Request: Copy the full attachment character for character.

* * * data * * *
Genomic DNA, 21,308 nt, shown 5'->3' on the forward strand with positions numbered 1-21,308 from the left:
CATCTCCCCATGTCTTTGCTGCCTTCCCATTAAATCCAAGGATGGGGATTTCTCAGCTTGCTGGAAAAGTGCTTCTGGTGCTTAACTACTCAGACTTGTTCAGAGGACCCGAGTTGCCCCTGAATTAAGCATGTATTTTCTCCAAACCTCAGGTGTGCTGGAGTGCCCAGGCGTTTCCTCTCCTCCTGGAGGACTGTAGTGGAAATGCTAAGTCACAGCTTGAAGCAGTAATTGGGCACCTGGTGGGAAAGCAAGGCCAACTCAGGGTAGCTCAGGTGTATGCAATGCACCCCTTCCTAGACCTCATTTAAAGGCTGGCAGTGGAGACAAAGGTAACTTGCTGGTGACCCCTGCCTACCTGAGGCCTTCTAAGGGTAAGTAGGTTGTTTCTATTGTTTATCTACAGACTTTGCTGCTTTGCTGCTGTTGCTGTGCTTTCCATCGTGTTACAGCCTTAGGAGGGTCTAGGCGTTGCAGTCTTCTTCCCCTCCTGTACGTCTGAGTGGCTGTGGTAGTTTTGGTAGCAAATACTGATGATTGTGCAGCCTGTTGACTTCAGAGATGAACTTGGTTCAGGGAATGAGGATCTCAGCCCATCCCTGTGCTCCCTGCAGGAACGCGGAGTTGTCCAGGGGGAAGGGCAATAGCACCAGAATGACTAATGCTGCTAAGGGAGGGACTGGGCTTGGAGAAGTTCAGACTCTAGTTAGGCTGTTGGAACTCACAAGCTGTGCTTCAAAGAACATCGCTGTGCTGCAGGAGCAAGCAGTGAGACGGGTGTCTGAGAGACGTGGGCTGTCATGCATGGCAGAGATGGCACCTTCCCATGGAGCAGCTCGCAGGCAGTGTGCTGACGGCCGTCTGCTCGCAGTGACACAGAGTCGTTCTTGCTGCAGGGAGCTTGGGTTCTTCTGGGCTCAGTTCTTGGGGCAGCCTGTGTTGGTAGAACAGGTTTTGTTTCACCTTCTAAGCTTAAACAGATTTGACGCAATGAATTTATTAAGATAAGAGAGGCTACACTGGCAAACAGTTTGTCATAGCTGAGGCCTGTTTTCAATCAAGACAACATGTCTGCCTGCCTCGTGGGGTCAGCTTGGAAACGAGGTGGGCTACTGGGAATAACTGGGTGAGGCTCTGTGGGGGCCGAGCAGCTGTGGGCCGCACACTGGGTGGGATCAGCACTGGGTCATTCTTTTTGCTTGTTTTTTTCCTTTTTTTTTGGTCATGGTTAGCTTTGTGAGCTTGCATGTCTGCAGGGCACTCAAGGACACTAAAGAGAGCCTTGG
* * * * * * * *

Genomic DNA, 21,308 nt, shown 5'->3' on the forward strand with positions numbered 1-21,308 from the left:
CATCTCCCCATGTCTTTGCTGCCTTCCCATTAAATCCAAGGATGGGGATTTCTCAGCTTGCTGGAAAAGTGCTTCTGGTGCTTAACTACTCAGACTTGTTCAGAGGACCCGAGTTGCCCCTGAATTAAGCATGTATTTTCTCCAAACCTCAGGTGTGCTGGAGTGCCCAGGCGTTTCCTCTCCTCCTGGAGGACTGTAGTGGAAATGCTAAGTCACAGCTTGAAGCAGTAATTGGGCACCTGGTGGGAAAGCAAGGCCAACTCAGGGTAGCTCAGGTGTATGCAATGCACCCCTTCCTAGACCTCATTTAAAGGCTGGCAGTGGAGACAAAGGTAACTTGCTGGTGACCCCTGCCTACCTGAGGCCTTCTAAGGGTAAGTAGGTTGTTTCTATTGTTTATCTACAGACTTTGCTGCTTTGCTGCTGTTGCTGTGCTTTCCATCGTGTTACAGCCTTAGGAGGGTCTAGGCGTTGCAGTCTTCTTCCCCTCCTGTACGTCTGAGTGGCTGTGGTAGTTTTGGTAGCAAATACTGATGATTGTGCAGCCTGTTGACTTCAGAGATGAACTTGGTTCAGGGAATGAGGATCTCAGCCCATCCCTGTGCTCCCTGCAGGAACGCGGAGTTGTCCAGGGGGAAGGGCAATAGCACCAGAATGACTAATGCTGCTAAGGGAGGGACTGGGCTTGGAGAAGTTCAGACTCTAGTTAGGCTGTTGGAACTCACAAGCTGTGCTTCAAAGAACATCGCTGTGCTGCAGGAGCAAGCAGTGAGACGGGTGTCTGAGAGACGTGGGCTGTCATGCATGGCAGAGATGGCACCTTCCCATGGAGCAGCTCGCAGGCAGTGTGCTGACGGCCGTCTGCTCGCAGTGACACAGAGTCGTTCTTGCTGCAGGGAGCTTGGGTTCTTCTGGGCTCAGTTCTTGGGGCAGCCTGTGTTGGTAGAACAGGTTTTGTTTCACCTTCTAAGCTTAAACAGATTTGACGCAATGAATTTATTAAGATAAGAGAGGCTACACTGGCAAACAGTTTGTCATAGCTGAGGCCTGTTTTCAATCAAGACAACATGTCTGCCTGCCTCGTGGGGTCAGCTTGGAAACGAGGTGGGCTACTGGGAATAACTGGGTGAGGCTCTGTGGGGGCCGAGCAGCTGTGGGCCGCACACTGGGTGGGATCAGCACTGGGTCATTCTTTTTGCTTGTTTTTTTCCTTTTTTTTTGGTCATGGTTAGCTTTGTGAGCTTGCATGTCTGCAGGGCACTCAAGGACACTAAAGAGAGCCTTGG